Skills, skills, skills…

Stacy Wilson
Stacy Wilson

Guest post from World Conference – aka #IABC16Programme Advisory Committe Chair Stacy Wilson, ABC

Serving as the 2016 IABC Program Advisory Committee (PAC) chair has brought many revelations. One very important one is that being an IABC member and a long-time volunteer is not enough to ensure my place as a speaker.

I’ve submitted to speak to World Conference many times and been refused on numerous occasions; even as I speak frequently for other organizations, chapters and my region. I used to think that my long service in many different roles should have influenced my selection. One of the reasons I agreed to this last-minute assignment was to more fully understand the process. Now I do.

My PAC team – which is a remarkably talented group! – comes from 15 different time zones. There are millennials, mid-career professionals and very senior practitioners. There are people from corporate, consulting, not-for-profits and government. We even have several non-members to help us better understand what brings non-members into the fold.

These are the amazing people who evaluated the nearly 200 submissions received. This week, I’ve fielded many emails from the disappointed speakers who did not receive an invitation to present.

How the process works

Every proposal is submitted online. Prospective speakers are asked to provide session titles, descriptions, value/benefit explanation, along with their biographies, references and supporting documentation that helps us understand their skills as a presenter/instructor. Submitters are asked to consider a variety of concerns, such as theGlobal Standard, Career Paths and the conference theme.

Each submission is reviewed by at least two evaluators. Each is scored based on various elements related to content and presentation skills. Evaluators are able to comment on the submissions they review. Then begins a complicated process of identifying the short list of speakers to invite, considering these elements:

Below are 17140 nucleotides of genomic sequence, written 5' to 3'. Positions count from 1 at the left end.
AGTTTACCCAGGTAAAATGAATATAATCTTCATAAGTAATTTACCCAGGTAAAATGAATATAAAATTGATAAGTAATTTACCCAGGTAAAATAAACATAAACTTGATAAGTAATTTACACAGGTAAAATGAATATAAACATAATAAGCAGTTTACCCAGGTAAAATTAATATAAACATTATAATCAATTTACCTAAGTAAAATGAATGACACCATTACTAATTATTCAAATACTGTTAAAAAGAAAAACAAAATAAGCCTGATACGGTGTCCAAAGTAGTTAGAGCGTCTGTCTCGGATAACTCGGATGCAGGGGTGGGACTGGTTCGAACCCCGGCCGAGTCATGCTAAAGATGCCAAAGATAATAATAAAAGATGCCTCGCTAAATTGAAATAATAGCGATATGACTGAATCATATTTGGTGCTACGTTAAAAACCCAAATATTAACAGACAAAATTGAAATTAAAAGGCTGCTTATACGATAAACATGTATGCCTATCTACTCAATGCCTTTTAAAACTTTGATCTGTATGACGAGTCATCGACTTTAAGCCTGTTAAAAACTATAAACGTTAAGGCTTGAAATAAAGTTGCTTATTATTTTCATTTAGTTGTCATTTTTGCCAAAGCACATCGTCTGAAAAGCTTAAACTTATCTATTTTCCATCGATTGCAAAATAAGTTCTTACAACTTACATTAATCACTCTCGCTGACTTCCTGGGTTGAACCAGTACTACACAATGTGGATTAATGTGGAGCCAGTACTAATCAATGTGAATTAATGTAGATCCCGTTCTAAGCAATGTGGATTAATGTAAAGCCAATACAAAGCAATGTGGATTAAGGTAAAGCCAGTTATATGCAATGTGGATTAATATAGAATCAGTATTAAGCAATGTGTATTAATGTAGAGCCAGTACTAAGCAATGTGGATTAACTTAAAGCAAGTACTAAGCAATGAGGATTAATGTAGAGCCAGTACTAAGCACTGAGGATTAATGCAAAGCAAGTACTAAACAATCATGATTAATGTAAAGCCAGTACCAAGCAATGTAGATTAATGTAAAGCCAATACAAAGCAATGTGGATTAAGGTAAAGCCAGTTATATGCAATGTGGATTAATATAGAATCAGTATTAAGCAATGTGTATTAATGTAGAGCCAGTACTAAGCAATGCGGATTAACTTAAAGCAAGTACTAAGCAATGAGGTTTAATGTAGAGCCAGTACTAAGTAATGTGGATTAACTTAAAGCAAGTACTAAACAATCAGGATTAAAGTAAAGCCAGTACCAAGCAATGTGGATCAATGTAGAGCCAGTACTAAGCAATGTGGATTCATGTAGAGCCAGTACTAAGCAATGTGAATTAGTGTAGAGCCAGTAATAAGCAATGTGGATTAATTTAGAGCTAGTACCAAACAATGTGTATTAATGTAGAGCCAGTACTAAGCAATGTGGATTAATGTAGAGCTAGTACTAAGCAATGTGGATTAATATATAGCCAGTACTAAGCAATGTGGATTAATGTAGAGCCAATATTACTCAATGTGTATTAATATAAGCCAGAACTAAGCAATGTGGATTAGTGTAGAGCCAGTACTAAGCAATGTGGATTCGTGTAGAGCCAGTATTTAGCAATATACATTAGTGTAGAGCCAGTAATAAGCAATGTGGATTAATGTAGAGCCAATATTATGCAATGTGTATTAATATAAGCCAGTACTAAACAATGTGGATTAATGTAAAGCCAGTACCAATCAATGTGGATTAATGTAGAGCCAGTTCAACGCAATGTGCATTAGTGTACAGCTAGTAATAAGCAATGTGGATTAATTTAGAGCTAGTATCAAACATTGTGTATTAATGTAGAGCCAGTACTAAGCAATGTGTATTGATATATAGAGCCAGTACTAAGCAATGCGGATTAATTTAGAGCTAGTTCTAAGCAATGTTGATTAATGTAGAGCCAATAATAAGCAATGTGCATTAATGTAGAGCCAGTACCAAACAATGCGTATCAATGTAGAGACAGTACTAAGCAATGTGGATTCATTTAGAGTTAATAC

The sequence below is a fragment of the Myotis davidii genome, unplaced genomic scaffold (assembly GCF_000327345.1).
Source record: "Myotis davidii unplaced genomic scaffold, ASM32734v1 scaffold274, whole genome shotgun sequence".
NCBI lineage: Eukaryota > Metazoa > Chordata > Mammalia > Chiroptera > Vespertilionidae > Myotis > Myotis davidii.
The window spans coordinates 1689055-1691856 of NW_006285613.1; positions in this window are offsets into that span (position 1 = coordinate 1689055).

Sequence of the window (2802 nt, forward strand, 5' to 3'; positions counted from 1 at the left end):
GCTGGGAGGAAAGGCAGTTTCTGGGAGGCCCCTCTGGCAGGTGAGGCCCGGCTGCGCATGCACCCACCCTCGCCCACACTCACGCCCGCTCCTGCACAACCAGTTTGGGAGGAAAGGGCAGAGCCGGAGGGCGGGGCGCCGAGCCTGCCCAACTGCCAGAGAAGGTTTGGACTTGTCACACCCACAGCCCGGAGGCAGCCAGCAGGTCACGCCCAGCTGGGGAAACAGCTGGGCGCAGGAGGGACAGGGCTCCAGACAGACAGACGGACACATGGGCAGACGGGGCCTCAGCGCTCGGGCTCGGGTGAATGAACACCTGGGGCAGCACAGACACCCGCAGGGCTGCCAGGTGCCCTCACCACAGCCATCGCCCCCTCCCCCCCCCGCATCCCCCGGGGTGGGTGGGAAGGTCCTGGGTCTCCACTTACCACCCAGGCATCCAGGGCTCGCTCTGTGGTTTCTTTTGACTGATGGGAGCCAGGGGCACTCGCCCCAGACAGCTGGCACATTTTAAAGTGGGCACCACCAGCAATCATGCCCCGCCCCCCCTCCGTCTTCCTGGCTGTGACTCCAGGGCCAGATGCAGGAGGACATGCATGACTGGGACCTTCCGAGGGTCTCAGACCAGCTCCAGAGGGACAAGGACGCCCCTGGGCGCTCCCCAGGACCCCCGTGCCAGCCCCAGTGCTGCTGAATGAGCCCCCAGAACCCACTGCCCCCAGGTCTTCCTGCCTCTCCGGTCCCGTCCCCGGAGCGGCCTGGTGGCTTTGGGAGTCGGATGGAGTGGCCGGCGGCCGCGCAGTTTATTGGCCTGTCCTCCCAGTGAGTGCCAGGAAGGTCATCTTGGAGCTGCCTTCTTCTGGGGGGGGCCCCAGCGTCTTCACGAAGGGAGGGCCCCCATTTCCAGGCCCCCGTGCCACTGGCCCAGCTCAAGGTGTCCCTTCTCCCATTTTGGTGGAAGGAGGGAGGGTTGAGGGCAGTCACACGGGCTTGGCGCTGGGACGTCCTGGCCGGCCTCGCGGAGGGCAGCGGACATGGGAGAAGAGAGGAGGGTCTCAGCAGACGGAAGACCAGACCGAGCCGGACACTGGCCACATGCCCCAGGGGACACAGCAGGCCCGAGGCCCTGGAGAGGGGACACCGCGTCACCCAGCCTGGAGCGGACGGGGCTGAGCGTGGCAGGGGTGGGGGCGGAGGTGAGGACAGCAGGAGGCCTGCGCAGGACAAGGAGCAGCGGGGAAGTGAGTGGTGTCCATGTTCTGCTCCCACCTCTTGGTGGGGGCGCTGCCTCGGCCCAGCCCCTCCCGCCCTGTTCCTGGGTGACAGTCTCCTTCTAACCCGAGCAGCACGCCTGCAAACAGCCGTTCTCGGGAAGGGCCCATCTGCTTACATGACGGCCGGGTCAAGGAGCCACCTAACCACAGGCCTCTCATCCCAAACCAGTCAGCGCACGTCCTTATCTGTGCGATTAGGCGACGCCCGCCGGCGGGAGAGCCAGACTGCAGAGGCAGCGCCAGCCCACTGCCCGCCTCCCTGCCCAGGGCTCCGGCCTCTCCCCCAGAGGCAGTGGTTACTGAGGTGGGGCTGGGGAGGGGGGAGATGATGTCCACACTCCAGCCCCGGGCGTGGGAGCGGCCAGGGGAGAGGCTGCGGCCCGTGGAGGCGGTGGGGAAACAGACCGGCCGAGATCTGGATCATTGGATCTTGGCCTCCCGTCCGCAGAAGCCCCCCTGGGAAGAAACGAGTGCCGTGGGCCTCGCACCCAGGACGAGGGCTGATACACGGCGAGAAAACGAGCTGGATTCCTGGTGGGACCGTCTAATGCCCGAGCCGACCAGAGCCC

• Track
  • Session type (e.g., traditional, workshop, IABC talk, speed presentation)
  • Speaker locations
  • Scores and evaluator comments

We also looked at who had spoken at the prior two conferences so as not to repeat too many of the same faces. This is in response to attendees who want to see fresh, new ideas from new faces. If we consider a speaker who has spoken recently, we review recent ratings for that speaker.

If we can’t discern the prospective speaker’s presentation skills, we may follow up with references to understand more about delivery style. Video clips help tremendously here. Only a small fraction of submitters even submitted a video clip. Evaluators often search online for these.

There are always some who decline the invitation, which sends us back to the backup list to fill such gaps. This means that a rude/inappropriate response to the initial decline doesn’t help your case for a secondary invitation. Remember, the speaker slate isn’t done until every speaker is under contract.

What it comes down to

In the end, here are my top take aways from the experience thus far:

  1. Evaluators may not know the prospective speaker personally. Even past chairs and Fellows may not be well recognized for their important role. Being a long-time member and/or volunteer really gives a submitter no edge.
  2. Submitters who do not provide clear demonstration of their speaking skills and ability will suffer lower scores. Slides alone cannot provide evaluators this level of information. Video is the best way, but providing exercises, methodology, handouts, tools, etc., can make up for a lack of video evidence.
  3. A high rating with one topic at the prior year’s conference is no guarantee that your new topic will make it through the PAC process. Last year’s rating is a secondary metric. If a submitter fails to impress with the new topic (e.g., vague description, poor supporting documentation), his/her score will not elevate the proposal to the short list.
  4. Every submitter believes his/her topic is the most important – I always thought this too – and is incredulous when it isn’t picked. What they don’t know is that there may be many other similar presentations submitted. The most competitive tracks areEmployee Engagement and Leadership and Strategy. If you submit in one of these, your chances of getting selected are smaller because these are the tracks with the most submissions.

So what is really important in this process? According to the PAC’s charge, it is these considerations, in this order:

  1. Quality
  2. Content
  3. Global representation

Clearly, many prospective speakers do not understand how to submit a great proposal. I certainly wasn’t submitting the greatest proposals. To support prospective speakers we are going to create a how-to toolkit. This will help anyone submitting put together a great proposal in time for the 2017 call for presentations.

I get it now.

2016 PAC members were not allowed to submit; a change to the PAC terms beginning with this term. There is no bias, no politics involved in speaker selection; it’s been very democratic. The team is trying to deliver the very best in service to the member, the association and the profession.

As the PAC chair, I am not allowed to submit for either 2016 or 2017. But, I can promise you I’ll be ready to submit for 2018, and I’ll use my new-found insights to ensure that my submission wows even the evaluator who has never heard my name!

Leave a Reply

Your email address will not be published. Required fields are marked *